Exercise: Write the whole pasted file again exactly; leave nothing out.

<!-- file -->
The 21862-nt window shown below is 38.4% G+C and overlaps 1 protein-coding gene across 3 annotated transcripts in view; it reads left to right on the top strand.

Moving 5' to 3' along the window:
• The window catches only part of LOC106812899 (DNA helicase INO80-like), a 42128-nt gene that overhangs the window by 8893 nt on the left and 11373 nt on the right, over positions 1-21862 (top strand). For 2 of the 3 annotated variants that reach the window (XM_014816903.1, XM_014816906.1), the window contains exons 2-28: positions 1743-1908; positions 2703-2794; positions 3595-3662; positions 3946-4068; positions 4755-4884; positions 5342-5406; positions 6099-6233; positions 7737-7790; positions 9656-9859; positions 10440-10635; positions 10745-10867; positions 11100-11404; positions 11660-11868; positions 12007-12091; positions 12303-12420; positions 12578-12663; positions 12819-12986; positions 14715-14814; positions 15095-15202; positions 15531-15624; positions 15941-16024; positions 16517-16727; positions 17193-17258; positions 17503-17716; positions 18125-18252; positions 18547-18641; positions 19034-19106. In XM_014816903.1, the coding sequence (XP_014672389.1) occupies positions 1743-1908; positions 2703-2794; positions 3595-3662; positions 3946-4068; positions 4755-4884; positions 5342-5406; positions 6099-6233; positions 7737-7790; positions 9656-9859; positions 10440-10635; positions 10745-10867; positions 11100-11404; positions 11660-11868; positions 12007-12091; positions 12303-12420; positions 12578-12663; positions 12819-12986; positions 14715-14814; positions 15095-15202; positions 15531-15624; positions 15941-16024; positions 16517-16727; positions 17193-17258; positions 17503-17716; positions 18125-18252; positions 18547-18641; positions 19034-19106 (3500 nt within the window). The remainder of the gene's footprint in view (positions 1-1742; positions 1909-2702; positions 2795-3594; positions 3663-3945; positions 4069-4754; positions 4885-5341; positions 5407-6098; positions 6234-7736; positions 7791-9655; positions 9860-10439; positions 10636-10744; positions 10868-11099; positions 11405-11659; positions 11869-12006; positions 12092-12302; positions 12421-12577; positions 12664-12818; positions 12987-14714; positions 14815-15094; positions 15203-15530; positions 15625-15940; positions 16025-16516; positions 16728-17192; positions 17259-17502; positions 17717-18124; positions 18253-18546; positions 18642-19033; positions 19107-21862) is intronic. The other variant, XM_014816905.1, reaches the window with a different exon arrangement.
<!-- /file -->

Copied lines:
The 21862-nt window shown below is 38.4% G+C and overlaps 1 protein-coding gene across 3 annotated transcripts in view; it reads left to right on the top strand.

Moving 5' to 3' along the window:
• The window catches only part of LOC106812899 (DNA helicase INO80-like), a 42128-nt gene that overhangs the window by 8893 nt on the left and 11373 nt on the right, over positions 1-21862 (top strand). For 2 of the 3 annotated variants that reach the window (XM_014816903.1, XM_014816906.1), the window contains exons 2-28: positions 1743-1908; positions 2703-2794; positions 3595-3662; positions 3946-4068; positions 4755-4884; positions 5342-5406; positions 6099-6233; positions 7737-7790; positions 9656-9859; positions 10440-10635; positions 10745-10867; positions 11100-11404; positions 11660-11868; positions 12007-12091; positions 12303-12420; positions 12578-12663; positions 12819-12986; positions 14715-14814; positions 15095-15202; positions 15531-15624; positions 15941-16024; positions 16517-16727; positions 17193-17258; positions 17503-17716; positions 18125-18252; positions 18547-18641; positions 19034-19106. In XM_014816903.1, the coding sequence (XP_014672389.1) occupies positions 1743-1908; positions 2703-2794; positions 3595-3662; positions 3946-4068; positions 4755-4884; positions 5342-5406; positions 6099-6233; positions 7737-7790; positions 9656-9859; positions 10440-10635; positions 10745-10867; positions 11100-11404; positions 11660-11868; positions 12007-12091; positions 12303-12420; positions 12578-12663; positions 12819-12986; positions 14715-14814; positions 15095-15202; positions 15531-15624; positions 15941-16024; positions 16517-16727; positions 17193-17258; positions 17503-17716; positions 18125-18252; positions 18547-18641; positions 19034-19106 (3500 nt within the window). The remainder of the gene's footprint in view (positions 1-1742; positions 1909-2702; positions 2795-3594; positions 3663-3945; positions 4069-4754; positions 4885-5341; positions 5407-6098; positions 6234-7736; positions 7791-9655; positions 9860-10439; positions 10636-10744; positions 10868-11099; positions 11405-11659; positions 11869-12006; positions 12092-12302; positions 12421-12577; positions 12664-12818; positions 12987-14714; positions 14815-15094; positions 15203-15530; positions 15625-15940; positions 16025-16516; positions 16728-17192; positions 17259-17502; positions 17717-18124; positions 18253-18546; positions 18642-19033; positions 19107-21862) is intronic. The other variant, XM_014816905.1, reaches the window with a different exon arrangement.